Written by: Joshua Calarino
I like to think of listening as one of the most important things anyone can do. Listening to others allows you to learn. It can be the thing that someone who confides in you wants you to do. Not to judge nor to help solve problems. Nor to even speak. They may want you to listen and only listen. Listening allows you to understand someone’s perspective, especially when someone has a different opinion than you. I have found that often people forget to listen, to listen to someone without reservation. Instead of having a regular conversation that both parties come to an understanding, you have an argument that leads nowhere. I am going to share some things I do to help myself be a better listener.
When I listen, I like to come from a place of not knowing, even if I do. I want to hear as if I am someone discovering a new universe because, to me, I am. The individual sharing with me has a lifetime of different experiences, thoughts, and feelings. So if we share the same experience, we processed it in entirely different ways. So I always come at it with a want for them to tell me, not for me to assume.
Listening to someone else speak involves a lot of brainpower and interpretation. Despite your best efforts, there may be miscommunication or misunderstanding about what was said. The best thing to do to keep a good understanding as you listen is to ask questions; it also shows you are listening. You can ask for clarification or rephrase a sentence to be sure you heard correctly.
I have gone and given a couple of my thoughts about listening, but now I want to provide you with some real tips. These tips you can implement into your everyday life and see how they change your conversations:
1. Restating- To show you are listening, repeat every so often what you think the person said — not by parroting, but by paraphrasing what you heard in your own words. For example, “Let’s see if I’m clear about this…”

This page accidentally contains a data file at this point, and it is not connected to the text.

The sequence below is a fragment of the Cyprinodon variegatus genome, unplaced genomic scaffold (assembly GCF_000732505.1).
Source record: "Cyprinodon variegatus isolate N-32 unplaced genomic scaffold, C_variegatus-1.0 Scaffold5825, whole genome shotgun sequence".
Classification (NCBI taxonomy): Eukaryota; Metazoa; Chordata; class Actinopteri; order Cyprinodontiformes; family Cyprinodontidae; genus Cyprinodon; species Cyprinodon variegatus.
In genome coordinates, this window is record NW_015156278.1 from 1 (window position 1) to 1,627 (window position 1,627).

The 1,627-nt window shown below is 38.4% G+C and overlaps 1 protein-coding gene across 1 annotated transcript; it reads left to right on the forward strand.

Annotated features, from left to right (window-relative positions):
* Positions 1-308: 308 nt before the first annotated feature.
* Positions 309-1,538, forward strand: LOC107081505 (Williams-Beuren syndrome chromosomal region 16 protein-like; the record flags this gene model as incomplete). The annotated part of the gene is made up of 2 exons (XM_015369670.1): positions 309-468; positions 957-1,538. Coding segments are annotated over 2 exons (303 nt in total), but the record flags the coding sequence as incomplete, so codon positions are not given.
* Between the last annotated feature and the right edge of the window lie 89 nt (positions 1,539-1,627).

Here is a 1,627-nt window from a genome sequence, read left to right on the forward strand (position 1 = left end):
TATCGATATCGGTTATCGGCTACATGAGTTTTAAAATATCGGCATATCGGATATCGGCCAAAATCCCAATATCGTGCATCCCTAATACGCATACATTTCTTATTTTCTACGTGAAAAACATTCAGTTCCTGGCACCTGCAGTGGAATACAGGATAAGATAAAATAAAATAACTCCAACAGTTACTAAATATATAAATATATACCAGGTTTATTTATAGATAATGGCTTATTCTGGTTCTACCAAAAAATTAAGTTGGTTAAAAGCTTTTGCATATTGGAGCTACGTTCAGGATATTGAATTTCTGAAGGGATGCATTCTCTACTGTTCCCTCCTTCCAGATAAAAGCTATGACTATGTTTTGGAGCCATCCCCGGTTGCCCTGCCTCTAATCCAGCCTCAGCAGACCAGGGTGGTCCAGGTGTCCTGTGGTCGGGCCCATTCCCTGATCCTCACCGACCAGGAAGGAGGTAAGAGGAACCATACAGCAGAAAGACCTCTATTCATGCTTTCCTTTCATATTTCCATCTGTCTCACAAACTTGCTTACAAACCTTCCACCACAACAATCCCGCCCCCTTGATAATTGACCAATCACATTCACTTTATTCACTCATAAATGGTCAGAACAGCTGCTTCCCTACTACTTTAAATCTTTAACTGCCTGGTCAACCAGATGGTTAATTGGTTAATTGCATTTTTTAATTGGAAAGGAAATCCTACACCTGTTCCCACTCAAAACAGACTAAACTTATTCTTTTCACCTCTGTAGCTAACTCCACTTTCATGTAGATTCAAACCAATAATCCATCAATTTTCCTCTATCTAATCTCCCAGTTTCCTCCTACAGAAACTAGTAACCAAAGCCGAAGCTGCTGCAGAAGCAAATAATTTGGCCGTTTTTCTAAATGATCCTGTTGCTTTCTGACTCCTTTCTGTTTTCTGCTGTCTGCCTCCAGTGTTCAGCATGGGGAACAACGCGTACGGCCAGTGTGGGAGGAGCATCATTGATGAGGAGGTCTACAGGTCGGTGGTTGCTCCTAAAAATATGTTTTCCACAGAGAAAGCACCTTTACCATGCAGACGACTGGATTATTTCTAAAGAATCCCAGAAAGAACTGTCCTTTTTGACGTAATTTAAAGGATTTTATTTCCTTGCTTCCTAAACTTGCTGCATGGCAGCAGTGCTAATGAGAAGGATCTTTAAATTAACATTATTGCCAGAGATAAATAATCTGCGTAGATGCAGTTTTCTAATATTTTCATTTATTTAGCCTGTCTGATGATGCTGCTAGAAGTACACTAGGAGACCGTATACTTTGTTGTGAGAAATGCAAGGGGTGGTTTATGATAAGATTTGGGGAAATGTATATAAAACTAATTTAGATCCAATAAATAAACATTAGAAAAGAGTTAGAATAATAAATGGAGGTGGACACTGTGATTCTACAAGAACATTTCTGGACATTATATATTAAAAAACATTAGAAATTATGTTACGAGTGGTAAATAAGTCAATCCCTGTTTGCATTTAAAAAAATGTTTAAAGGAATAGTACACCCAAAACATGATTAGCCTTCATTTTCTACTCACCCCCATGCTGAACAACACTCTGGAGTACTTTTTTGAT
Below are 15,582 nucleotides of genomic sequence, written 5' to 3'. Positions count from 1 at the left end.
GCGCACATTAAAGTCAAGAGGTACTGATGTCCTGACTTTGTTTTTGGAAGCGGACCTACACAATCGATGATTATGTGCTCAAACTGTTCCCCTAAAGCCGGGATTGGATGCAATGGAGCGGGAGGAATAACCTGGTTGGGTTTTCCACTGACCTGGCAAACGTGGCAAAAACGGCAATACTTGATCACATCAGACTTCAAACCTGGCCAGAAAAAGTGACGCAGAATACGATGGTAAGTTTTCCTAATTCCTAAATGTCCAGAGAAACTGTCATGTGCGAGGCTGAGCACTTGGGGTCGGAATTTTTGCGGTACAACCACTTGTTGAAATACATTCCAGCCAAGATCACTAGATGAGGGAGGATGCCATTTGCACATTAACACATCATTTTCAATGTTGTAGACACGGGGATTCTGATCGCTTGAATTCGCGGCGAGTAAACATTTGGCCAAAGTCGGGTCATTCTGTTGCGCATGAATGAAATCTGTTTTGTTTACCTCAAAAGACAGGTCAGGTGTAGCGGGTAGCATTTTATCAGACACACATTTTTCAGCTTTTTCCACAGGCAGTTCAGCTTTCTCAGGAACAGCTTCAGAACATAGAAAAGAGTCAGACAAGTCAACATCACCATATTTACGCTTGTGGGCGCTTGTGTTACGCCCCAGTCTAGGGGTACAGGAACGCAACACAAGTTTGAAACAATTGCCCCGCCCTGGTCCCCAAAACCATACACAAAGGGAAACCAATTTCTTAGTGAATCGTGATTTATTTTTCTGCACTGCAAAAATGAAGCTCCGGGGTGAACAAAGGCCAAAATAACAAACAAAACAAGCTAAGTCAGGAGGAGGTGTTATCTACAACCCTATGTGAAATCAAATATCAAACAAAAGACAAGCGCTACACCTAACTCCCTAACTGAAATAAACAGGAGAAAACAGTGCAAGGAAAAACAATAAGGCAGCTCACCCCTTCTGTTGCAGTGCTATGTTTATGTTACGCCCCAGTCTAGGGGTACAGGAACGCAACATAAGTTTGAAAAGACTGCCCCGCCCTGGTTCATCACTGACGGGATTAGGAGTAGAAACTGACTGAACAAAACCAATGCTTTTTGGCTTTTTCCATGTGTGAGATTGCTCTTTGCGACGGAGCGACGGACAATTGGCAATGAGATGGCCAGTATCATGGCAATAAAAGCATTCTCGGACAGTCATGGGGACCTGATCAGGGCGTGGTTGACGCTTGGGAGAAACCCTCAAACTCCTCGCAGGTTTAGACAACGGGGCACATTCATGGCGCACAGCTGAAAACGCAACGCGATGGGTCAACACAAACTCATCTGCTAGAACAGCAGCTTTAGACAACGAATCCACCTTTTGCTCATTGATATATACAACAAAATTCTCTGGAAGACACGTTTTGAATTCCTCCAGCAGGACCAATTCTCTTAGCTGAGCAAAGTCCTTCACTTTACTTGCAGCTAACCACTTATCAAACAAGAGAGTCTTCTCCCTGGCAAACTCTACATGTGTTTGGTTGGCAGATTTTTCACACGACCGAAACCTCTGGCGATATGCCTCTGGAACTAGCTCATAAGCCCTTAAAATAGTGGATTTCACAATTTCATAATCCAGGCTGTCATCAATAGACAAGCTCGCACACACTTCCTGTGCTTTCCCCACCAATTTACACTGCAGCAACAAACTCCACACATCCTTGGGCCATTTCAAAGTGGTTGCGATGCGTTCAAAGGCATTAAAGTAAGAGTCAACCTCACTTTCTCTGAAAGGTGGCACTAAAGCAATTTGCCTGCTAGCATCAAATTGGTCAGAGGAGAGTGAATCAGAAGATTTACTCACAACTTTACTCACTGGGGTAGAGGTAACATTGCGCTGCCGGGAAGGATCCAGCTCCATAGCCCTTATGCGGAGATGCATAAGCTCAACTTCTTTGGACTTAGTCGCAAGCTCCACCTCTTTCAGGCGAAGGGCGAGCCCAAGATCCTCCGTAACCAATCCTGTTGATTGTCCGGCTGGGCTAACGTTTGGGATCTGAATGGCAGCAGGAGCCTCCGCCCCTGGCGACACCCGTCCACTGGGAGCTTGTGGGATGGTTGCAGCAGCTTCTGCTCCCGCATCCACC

2. Validation- Acknowledge the individual’s problems, issues, and feelings. Listen openly and with empathy, and respond in an interested way — for example, “I appreciate your willingness to talk about such a difficult issue. . .”
3. Minimal encouragers- Use brief, positive prompts to keep the conversation going and show you are listening — for example, “umm-hmmm,” “Oh?” “I understand,” “Then?” “And?”
4. Reflecting- Instead of just repeating, reflect the speaker’s words in terms of feelings — for example, “This seems really important to you…”
5. Effective pause- Deliberately pause at critical points for emphasis. This will tell the person you are saying something that is very important to them.
You can find these tips and more can be found at here: http://www.advancingstates.org/documentation/I_R/ActiveListening.pdf
I have always challenged myself to be a more engaged listener, to be a better listener. Below is a very informative video that has helped me do just that. I hope it can help you too.
You can view the video here: https://www.youtube.com/watch?v=R1vskiVDwl4